After 28 days, the Lutzes left the house, claiming to have been terrorized by spooks while living there. From then on out, the hauntings worsened until the family were forced to leave.
The reported haunting was the basis for the book The Amityville Horror and adapted into the and films of the same name, while also serving as inspiration for the film series that followed.
Ed and Lorraine Warren became involved when London police officers reported being attacked by a werewolf. He only served five years due to good behavior. Their opinion changed when it started making itself at home. While the Perron family lived in the home, numerous pleasant ghostly interactions, like spirits playing with the children or helping to do chores, were reported.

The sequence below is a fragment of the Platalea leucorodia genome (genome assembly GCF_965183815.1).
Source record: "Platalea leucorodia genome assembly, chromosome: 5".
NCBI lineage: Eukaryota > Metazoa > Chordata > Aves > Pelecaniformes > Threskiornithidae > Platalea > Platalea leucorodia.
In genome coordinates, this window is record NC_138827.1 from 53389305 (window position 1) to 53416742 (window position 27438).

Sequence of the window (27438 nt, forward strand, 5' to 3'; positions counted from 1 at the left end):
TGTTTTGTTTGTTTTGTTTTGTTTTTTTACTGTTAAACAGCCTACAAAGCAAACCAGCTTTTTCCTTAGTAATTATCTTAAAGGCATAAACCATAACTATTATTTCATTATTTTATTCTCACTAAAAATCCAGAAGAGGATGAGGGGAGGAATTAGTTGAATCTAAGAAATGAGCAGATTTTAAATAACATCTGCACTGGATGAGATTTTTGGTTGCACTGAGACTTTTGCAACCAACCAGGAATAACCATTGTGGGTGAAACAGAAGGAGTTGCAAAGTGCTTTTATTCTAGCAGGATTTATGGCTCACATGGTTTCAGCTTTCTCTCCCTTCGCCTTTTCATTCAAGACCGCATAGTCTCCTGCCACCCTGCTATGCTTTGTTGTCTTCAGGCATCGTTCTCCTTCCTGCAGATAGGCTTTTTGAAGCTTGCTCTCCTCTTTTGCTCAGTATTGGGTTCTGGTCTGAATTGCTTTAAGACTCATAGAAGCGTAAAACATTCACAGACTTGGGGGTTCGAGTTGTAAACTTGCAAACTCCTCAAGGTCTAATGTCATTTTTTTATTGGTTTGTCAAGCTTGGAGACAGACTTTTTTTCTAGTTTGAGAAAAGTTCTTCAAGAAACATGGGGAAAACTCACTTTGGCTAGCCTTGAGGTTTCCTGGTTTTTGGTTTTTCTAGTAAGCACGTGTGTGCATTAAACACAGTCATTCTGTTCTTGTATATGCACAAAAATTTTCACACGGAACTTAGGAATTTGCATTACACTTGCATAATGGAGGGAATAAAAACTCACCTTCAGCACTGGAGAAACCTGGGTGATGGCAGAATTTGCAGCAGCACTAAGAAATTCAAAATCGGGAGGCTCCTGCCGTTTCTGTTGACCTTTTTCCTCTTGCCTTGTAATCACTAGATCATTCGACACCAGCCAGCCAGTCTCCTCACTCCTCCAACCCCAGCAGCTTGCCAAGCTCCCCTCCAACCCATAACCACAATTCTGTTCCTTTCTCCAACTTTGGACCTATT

Unlike in the film, the Warrens were unable to dispel the vicious spirits, forcing the family to vacate their home when finances allowed them to. Weber had hoped to use the haunting to get his client a new trial, and the Lutzes profited from the story's widespread notoriety and fame.
Arne, however, became their alleged new target. Ed and Lorraine Warren were eventually called in to cleanse the house—and brought a local TV crew with them. The Warrens and Holzer have suggested that malevolent spirits occupy the house due to its history.
Black stains appeared on the toilets and ceramic fixtures. He claimed to have captured her essence on film.
Not to be insensitive to the people who have supposedly experienced hauntings, but their lack of creativity is to blame for the formulaic tropes that make stale supernatural films seem like a dime-a-dozen.